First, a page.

CHAIRMAN'S STATEMENT, 2018
The McCune Foundation supports non-profit organizations that advance the quality of life for the people of Southwestern Pennsylvania by fostering community vitality and economic growth to improve the region for current and future generations.
The McCune Foundation was established in 1979 by the will of Charles L. McCune. The donor, a Director of The Union National Bank of Pittsburgh for 56 years, served as its President from 1945 until 1972, and then as Chairman of the Board until his death. His life was spent providing capital to people with good ideas and the ability to execute them.
Charles McCune also gave generously to charitable organizations, mostly in the Pittsburgh area, while seeking no public recognition of his philanthropy. He established the Foundation in memory of his parents, Janet Lockhart McCune and John Robison McCune. He left us a legacy less of what to do, and more of how to do it. As those who knew him will attest, his style of dealing with people and with challenges would be described as purposeful, simple, and direct. The foundation he created continues to provide capital to people with good ideas and the ability to execute them.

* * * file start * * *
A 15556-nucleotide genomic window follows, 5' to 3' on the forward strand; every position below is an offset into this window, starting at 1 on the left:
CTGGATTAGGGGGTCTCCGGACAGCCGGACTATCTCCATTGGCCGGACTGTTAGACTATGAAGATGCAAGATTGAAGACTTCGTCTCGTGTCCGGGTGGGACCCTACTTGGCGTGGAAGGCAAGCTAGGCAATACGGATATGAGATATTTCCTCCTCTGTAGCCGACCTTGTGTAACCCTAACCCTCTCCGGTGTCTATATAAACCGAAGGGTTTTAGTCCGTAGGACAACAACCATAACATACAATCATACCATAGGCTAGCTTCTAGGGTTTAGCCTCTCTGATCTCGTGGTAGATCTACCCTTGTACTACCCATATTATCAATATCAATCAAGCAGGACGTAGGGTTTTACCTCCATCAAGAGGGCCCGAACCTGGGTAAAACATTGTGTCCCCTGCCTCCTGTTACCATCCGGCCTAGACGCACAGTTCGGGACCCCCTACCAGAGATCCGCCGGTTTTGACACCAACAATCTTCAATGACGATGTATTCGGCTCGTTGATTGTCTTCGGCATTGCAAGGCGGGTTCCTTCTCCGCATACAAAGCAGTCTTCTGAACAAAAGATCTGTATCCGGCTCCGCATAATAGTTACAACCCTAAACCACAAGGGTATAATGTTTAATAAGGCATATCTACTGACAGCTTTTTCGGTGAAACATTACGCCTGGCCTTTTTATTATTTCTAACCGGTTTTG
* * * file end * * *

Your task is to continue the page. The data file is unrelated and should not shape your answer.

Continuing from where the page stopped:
In the McCune Foundation’s establishing document Mr. McCune required that all the assets of the Foundation be paid out in grants by October 16, 2029 and the Foundation cease operation on that date. The 2016 Chairman’s Statement gave a history of the decisions the Distribution Committee has made to meet this requirement. Our commitment to the Sunset Strategy was made fully apparent in 2017. While our work continues in Education, Health and Human Services, Humanities and Economic Development, we no longer organize our grantmaking around these categories.
In 2018 the Distribution Committee approved 115 new and conditional grants totaling $30,999,475. As you will see in the Annual Report, the majority of our grants are organized around the Sunset Strategy. Sixteen grants, totaling $15,575,000, were specifically within the Sunset category. Of the ninety-seven Standard Grants approved, totaling $13,924,475, fifty-seven of them focused on the Sunset. They were grants for either Concept Testing, Readiness or Ending Well and totaled $8,521,100. The balance of our grantmaking was for Special Projects, Director’s Discretionary Grants and two Program Related Investment redeploys. The spending rate this year was 9.33% of invested assets.